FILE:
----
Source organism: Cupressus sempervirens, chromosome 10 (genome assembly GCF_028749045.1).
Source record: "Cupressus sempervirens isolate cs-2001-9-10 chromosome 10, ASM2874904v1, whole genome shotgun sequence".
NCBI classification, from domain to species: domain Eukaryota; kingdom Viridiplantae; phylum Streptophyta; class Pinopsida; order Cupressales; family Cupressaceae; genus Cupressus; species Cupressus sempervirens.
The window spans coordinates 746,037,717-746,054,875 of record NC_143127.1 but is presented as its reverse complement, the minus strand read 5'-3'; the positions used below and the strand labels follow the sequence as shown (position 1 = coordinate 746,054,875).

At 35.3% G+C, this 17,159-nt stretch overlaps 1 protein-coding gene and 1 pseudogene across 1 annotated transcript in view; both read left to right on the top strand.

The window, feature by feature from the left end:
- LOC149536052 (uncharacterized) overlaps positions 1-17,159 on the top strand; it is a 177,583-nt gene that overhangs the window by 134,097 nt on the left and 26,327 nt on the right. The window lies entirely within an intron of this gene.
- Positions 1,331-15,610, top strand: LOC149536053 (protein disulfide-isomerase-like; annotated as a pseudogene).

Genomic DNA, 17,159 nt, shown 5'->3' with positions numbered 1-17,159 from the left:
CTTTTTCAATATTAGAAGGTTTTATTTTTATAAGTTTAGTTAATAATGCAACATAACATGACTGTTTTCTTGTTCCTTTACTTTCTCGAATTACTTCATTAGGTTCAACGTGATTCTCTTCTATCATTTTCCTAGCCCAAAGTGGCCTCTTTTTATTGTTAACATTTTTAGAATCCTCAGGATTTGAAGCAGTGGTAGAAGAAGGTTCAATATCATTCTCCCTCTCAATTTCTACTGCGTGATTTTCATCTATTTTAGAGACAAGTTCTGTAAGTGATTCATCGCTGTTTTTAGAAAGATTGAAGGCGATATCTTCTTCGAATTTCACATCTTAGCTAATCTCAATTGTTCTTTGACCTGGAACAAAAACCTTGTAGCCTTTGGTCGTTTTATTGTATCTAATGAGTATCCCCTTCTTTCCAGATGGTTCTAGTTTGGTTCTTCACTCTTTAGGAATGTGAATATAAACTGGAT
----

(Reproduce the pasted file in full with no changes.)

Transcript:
Source organism: Cupressus sempervirens, chromosome 10 (genome assembly GCF_028749045.1).
Source record: "Cupressus sempervirens isolate cs-2001-9-10 chromosome 10, ASM2874904v1, whole genome shotgun sequence".
NCBI classification, from domain to species: domain Eukaryota; kingdom Viridiplantae; phylum Streptophyta; class Pinopsida; order Cupressales; family Cupressaceae; genus Cupressus; species Cupressus sempervirens.
The window spans coordinates 746,037,717-746,054,875 of record NC_143127.1 but is presented as its reverse complement, the minus strand read 5'-3'; the positions used below and the strand labels follow the sequence as shown (position 1 = coordinate 746,054,875).

At 35.3% G+C, this 17,159-nt stretch overlaps 1 protein-coding gene and 1 pseudogene across 1 annotated transcript in view; both read left to right on the top strand.

The window, feature by feature from the left end:
- LOC149536052 (uncharacterized) overlaps positions 1-17,159 on the top strand; it is a 177,583-nt gene that overhangs the window by 134,097 nt on the left and 26,327 nt on the right. The window lies entirely within an intron of this gene.
- Positions 1,331-15,610, top strand: LOC149536053 (protein disulfide-isomerase-like; annotated as a pseudogene).

Genomic DNA, 17,159 nt, shown 5'->3' with positions numbered 1-17,159 from the left:
CTTTTTCAATATTAGAAGGTTTTATTTTTATAAGTTTAGTTAATAATGCAACATAACATGACTGTTTTCTTGTTCCTTTACTTTCTCGAATTACTTCATTAGGTTCAACGTGATTCTCTTCTATCATTTTCCTAGCCCAAAGTGGCCTCTTTTTATTGTTAACATTTTTAGAATCCTCAGGATTTGAAGCAGTGGTAGAAGAAGGTTCAATATCATTCTCCCTCTCAATTTCTACTGCGTGATTTTCATCTATTTTAGAGACAAGTTCTGTAAGTGATTCATCGCTGTTTTTAGAAAGATTGAAGGCGATATCTTCTTCGAATTTCACATCTTAGCTAATCTCAATTGTTCTTTGACCTGGAACAAAAACCTTGTAGCCTTTGGTCGTTTTATTGTATCTAATGAGTATCCCCTTCTTTCCAGATGGTTCTAGTTTGGTTCTTCACTCTTTAGGAATGTGAATATAAACTGGAT